As the country begins to reopen, we'll keep publishing news to help you navigate the state of travel today (like whether travel insurance covers the coronavirus), as well as stories about places for you to put on your bucket list once it's safe to start going more far-flung.
Last week, the League of American Bicyclists updated its list of the most bike-friendly communities in the United States and Walk Score, an organization that rates rental properties based on the walkability of the surrounding neighborhood, charted new territory with Bike Score, a list of the top 10 bikeable cities. Both of these groups use things like biking infrastructure and amenities, such as connecting bike lanes with public transit, to put together their rankings.
But from an Outside perspective, good cycling means more than bike lanes and flat routes for commuting to work. We want interesting topography, and sometimes that means a lung-burning ascent or two (or three) on scenic roads. We want sweet singletrack and solitude, but we also want great places to gather for a post-ride drink.
Herewith, the top 10 Outside bike towns. The list is based on the magazine's Best Towns ranking tool, with road biking and mountain biking turned all the way up to 11. We then adjusted the list to boost the ranking of towns that also appear on the League of American Bicyclists (LAB) top spots and Bike Score's top 10.
1: Tucson, Arizona: This college town is surrounded by mountains but also hosts more than 700 miles (!) of bike lanes, two factors that puts Tucson on top of the Outside list and also earns it big points in both the LAB and Bike Score lists.
2: Boulder, Colorado: No surprises here. The city "everyone loves to love/hate" lands at number five in the Outside ranking, but it gets a boost by being one of LAB's cherished "platinum" destinations.
3: Durango, Colorado: You can access 1,000 miles of mountain bike trails from this town of just under 17,000, and then ride to one of its many microbreweries to replenish some calories. Durango also hosts the Iron Horse Classic and this August will kick off the USA Pro Cycling Challenge.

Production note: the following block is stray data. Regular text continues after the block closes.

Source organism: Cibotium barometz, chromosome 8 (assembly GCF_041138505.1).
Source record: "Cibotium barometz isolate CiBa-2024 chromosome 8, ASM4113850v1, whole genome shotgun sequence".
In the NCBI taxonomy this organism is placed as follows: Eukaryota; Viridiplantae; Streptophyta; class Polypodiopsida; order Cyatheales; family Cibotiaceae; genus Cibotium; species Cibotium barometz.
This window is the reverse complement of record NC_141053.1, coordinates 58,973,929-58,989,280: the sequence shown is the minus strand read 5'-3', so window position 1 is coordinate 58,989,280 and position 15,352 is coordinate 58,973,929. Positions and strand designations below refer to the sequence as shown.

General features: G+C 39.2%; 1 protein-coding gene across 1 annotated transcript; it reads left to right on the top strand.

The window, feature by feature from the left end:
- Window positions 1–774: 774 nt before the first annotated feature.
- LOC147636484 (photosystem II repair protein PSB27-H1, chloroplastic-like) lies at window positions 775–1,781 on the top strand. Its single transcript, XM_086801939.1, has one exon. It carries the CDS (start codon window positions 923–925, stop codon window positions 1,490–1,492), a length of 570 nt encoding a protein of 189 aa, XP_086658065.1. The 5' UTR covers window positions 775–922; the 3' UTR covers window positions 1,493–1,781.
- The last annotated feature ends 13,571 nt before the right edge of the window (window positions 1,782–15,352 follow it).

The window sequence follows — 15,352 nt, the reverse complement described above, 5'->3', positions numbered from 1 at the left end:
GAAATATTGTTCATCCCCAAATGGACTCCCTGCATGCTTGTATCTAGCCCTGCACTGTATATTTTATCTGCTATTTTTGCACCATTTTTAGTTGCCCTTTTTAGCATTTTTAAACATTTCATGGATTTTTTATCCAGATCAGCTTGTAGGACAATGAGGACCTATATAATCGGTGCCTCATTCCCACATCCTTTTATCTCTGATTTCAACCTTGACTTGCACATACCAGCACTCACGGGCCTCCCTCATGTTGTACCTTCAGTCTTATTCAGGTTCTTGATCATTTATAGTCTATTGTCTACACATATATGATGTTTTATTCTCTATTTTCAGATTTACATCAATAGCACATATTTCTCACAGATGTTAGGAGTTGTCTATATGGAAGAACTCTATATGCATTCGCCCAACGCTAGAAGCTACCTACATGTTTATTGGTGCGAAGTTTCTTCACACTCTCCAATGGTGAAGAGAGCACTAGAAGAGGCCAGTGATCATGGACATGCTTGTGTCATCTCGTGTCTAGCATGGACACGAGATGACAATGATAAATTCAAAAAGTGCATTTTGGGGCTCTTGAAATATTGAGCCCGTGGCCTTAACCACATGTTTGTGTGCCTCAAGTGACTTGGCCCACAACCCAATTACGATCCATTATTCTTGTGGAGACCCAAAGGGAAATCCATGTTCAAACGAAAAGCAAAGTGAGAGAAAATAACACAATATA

4: Madison, Wisconsin: Who doesn't love Madison? It scored high in all three lists and is home to bike makers (most famously, Trek) and bike advocates alike. Plus, as one Best Towns voter noted, it's "one of the few places you can bike, paddle, or ski to work."
5: Missoula, Montana: Missoula might conjure images of gun racks and stetsons, but add some bike racks and bikers to the picture. Missoula advanced from LAB's silver rating to gold this year. The town also has one of the highest bike-commuting rates in the country, at seven percent.
6: Burlington, Vermont: The first East Coast burg on the list, it scores the numero dos spot using the Outside ranking tool, but it fails to earn gold in LAB's list. On the upside, Burlington offers a network of rails to trails that'll get you through town, and out of it, on two wheels.
7: Ashland, Oregon: There's more than Shakespeare thespians in this mountain hamlet. It boasts smart, bike-friendly planning that makes sharing the road mandatory. And beyond the asphalt, trails abound outside of town.
8: Flagstaff, Arizona: This town is known for its elevation, but one doesn't need to climb far from city center to find great cycling. When the 42-mile Loop Trail is complete, it will feature 30 miles of singletrack.
9: Santa Fe, New Mexico: The biggest problem a Santa Fe cyclist faces on Saturday morning is deciding between her road bike and her mountain bike. But the 400-year-old city needs more bike-friendly infrastructure to tease people out of their cars.
10: Chico, California: Poor Chico. It kinda sits in the shadow of its southern neighbor, Davis, a.k.a. Bike Town USA. But it offers great access to trails outside of town and a good network of bike lanes, with plans to further improve its bike infrastructure.
—Mary Catherine O'Connor